Yesterday was an amazing day filled with new experiences; an Indian Pottery class in the morning and a really tasty meatless sausage vegan dinner and visit to Sadhana Forest. My first pottery class at a local clay studio and learned more from my teacher yesterday than I did from my classes in the US. My teacher was wonderful and explained my mistakes thoroughly. I was able to center my clay after my first throw in a couple seconds. I impressed myself. I should preface that I don’t have a lot of experience at wheel throwing and I am really horrible at pulling handles. She was so patient and every time I completed a piece she asked if I wanted it or wanted to reuse it. I reused two pieces just to learn where my mistakes were being made – how I was unevenly applying pressure, or where there were bubbles that I should have worked out of the clay prior to throwing etc… I will continue my classes with her every week while I am here.
After class I did a boatload of laundry and then got ready to leave for Sadhana Forest. Sadhana Forest is a re-forestation project that was started about 10 years ago near where I live in a really dry arid area of India. A couple from France Yorit and Aviram Rozin had a vision and put it into action. They began creating a vibrant indigenous Tropical Dry Evergreen Forest (TDEF) on a 70-acre plot of land and waistland reclamation through financial gifts, donations and a volunteer program. Their philosophies encompasses the same beliefs as Sri Aurobindo and the Mother (the creators of Auroville) along with human unity, veganism and hiMsA (a sanskrit word that means no harmful act of killing, hurting, slaying, injury, mischief to animals and or humans), no competition – if they play games they change them to not include competition, unschooling for children – the children teach themselves on the land and decide when or if they are ready to attend a traditional school when they can make their own decisions, the volunteers and creators live in a gift economy – if someone needs something and you have it you can share it or give it to the person to help them out, they re-use EVERYTHING they purchase and don’t throw anything away. Sadhana Forest won the third place in the Humanitarian Water and Food Award (WAF) 2010. Their volunteer base fluctuates from 30 to 40 in the summer and 100 + in the winter. They use human waist for composting in growing their forests and gardens – this was very interesting to me. They began the same projects recently in Haiti, Kenya and another area of India on an Island. Their children, the children of the volunteers, and many that visit annually partake in their child development area where they teach on a small-scale re-forestation, water conservation, gardening and sustainability. The visit to SF included watching many films including The Witness. I believe everyone should watch this film once. It is a heart wrenching film with amazing depth. It is a powerful story of a non-animal lover transformed into one. It is not for the faint heart some animal cruelty is shown – I had to close my eyes for a many parts. After the film festival, a tour of the land, forest and facilities we all shared (including the volunteers and cooks) an amazing vegan dinner in their main hut. We took the bus back to Auroville and drove home on our TVS’s. See the pictures below.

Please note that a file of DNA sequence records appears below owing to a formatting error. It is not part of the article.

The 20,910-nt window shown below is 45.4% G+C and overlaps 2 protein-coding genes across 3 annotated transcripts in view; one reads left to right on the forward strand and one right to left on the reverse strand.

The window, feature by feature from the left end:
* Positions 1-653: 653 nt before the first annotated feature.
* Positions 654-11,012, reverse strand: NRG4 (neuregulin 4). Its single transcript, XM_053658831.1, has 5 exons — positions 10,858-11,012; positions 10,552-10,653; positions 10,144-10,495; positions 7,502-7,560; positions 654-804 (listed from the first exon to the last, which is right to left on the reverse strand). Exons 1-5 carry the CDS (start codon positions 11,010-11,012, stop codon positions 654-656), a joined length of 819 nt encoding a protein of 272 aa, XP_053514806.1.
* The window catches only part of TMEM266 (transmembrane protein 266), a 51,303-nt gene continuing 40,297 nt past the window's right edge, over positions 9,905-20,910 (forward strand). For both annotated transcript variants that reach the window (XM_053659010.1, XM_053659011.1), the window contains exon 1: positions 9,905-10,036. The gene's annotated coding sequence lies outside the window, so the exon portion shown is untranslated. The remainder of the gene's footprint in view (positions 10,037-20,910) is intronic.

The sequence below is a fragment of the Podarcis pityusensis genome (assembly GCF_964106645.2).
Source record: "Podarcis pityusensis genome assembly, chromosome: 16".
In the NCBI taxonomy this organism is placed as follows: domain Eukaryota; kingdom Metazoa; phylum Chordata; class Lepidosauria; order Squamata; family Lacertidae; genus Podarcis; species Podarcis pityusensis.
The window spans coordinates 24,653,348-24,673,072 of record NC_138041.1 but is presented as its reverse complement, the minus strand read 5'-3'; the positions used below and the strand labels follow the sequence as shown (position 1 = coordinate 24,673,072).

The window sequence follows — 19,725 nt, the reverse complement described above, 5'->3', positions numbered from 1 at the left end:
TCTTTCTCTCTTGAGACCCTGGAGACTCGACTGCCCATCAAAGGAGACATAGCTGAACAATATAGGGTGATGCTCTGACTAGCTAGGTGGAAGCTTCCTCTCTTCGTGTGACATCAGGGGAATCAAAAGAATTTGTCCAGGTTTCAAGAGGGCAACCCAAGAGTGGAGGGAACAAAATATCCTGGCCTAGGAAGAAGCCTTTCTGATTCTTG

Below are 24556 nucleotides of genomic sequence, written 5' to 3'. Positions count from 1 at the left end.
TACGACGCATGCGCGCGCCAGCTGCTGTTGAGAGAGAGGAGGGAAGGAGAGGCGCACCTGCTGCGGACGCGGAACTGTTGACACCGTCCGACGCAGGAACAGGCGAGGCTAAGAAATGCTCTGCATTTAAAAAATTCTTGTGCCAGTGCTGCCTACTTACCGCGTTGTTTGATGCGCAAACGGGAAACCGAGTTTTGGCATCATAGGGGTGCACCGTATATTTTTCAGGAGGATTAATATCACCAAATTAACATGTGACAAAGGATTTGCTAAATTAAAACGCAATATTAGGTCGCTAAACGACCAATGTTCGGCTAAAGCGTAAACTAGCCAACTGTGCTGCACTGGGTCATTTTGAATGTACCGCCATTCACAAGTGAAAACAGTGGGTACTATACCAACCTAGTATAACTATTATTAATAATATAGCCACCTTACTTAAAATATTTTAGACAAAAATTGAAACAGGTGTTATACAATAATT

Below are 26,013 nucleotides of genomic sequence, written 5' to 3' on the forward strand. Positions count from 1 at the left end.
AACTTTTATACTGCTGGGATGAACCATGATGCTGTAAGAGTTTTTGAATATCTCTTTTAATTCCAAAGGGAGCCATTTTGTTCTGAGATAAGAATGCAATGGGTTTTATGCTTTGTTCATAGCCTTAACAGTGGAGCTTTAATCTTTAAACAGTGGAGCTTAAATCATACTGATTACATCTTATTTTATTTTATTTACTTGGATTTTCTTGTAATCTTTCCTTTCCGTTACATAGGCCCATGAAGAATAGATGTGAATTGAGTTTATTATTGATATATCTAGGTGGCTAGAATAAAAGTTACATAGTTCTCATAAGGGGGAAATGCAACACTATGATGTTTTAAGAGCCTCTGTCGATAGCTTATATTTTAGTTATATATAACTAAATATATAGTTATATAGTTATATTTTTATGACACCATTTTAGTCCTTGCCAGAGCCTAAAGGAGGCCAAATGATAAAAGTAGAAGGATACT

Today I relaxed with my new fried Kate poolside for the afternoon at a local resort called Mango Hill and then I ran errands. I tried to change my return home departure date so I leave Kathmandu on the 25th instead of the 29th. This is still in process. I brought some pants (that I recently bought at a market) to a local seamstress to see if he could fix some rips that occurred while I was working in them at school last week. One of the rips became so large I had to take the TVS home to change pants during morning break. I will pick up the newly repaired pants on Monday.
Kate on the bus to Sadhana Forest
Shoes outside the hut
Going into the main hut
Jamey giving us the presentation in the hut
A cactus garden
How to wash your dishes at SF
1. Rinse your plate in the first container
2. Scrub your plate with ashes and coconut husk
3. Dip your plate in the next three containers
4. Put in drying rack
Live in huts
Forest planting area
Forest regrowth area with stone signs telling you what kind of tree it is.
Hand washing station. You fill up the little cup on top of the water container,
dump it into the cup on the post which has a hole in the bottom of it
and use the organic soap to wash and rinse your hands in the stream that comes out of the cup hole.
The pee catcher in the toilet composting area
The #2 catcher in the toilet area – they provide you with a plastic chair if you want one or you just take the top off and squat.
MANGO HILL POOL SERIES with Kate